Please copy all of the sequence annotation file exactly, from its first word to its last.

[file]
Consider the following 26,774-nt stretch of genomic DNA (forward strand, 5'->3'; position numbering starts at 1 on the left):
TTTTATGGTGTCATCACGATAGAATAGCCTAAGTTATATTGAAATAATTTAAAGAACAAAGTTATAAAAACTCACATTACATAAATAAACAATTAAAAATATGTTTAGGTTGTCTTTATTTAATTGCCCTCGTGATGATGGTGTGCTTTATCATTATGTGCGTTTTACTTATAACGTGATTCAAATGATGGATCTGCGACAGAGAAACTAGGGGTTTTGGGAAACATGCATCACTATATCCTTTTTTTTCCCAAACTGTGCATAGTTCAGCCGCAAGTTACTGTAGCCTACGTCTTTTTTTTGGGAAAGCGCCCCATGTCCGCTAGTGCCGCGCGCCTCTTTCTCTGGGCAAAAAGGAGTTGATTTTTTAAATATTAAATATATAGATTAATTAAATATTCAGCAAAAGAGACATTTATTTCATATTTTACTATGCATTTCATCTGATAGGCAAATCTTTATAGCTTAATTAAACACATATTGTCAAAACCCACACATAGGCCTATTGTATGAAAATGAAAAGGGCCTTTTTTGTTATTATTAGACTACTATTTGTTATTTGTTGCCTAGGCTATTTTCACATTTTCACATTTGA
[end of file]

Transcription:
Consider the following 26,774-nt stretch of genomic DNA (forward strand, 5'->3'; position numbering starts at 1 on the left):
TTTTATGGTGTCATCACGATAGAATAGCCTAAGTTATATTGAAATAATTTAAAGAACAAAGTTATAAAAACTCACATTACATAAATAAACAATTAAAAATATGTTTAGGTTGTCTTTATTTAATTGCCCTCGTGATGATGGTGTGCTTTATCATTATGTGCGTTTTACTTATAACGTGATTCAAATGATGGATCTGCGACAGAGAAACTAGGGGTTTTGGGAAACATGCATCACTATATCCTTTTTTTTCCCAAACTGTGCATAGTTCAGCCGCAAGTTACTGTAGCCTACGTCTTTTTTTTGGGAAAGCGCCCCATGTCCGCTAGTGCCGCGCGCCTCTTTCTCTGGGCAAAAAGGAGTTGATTTTTTAAATATTAAATATATAGATTAATTAAATATTCAGCAAAAGAGACATTTATTTCATATTTTACTATGCATTTCATCTGATAGGCAAATCTTTATAGCTTAATTAAACACATATTGTCAAAACCCACACATAGGCCTATTGTATGAAAATGAAAAGGGCCTTTTTTGTTATTATTAGACTACTATTTGTTATTTGTTGCCTAGGCTATTTTCACATTTTCACATTTGA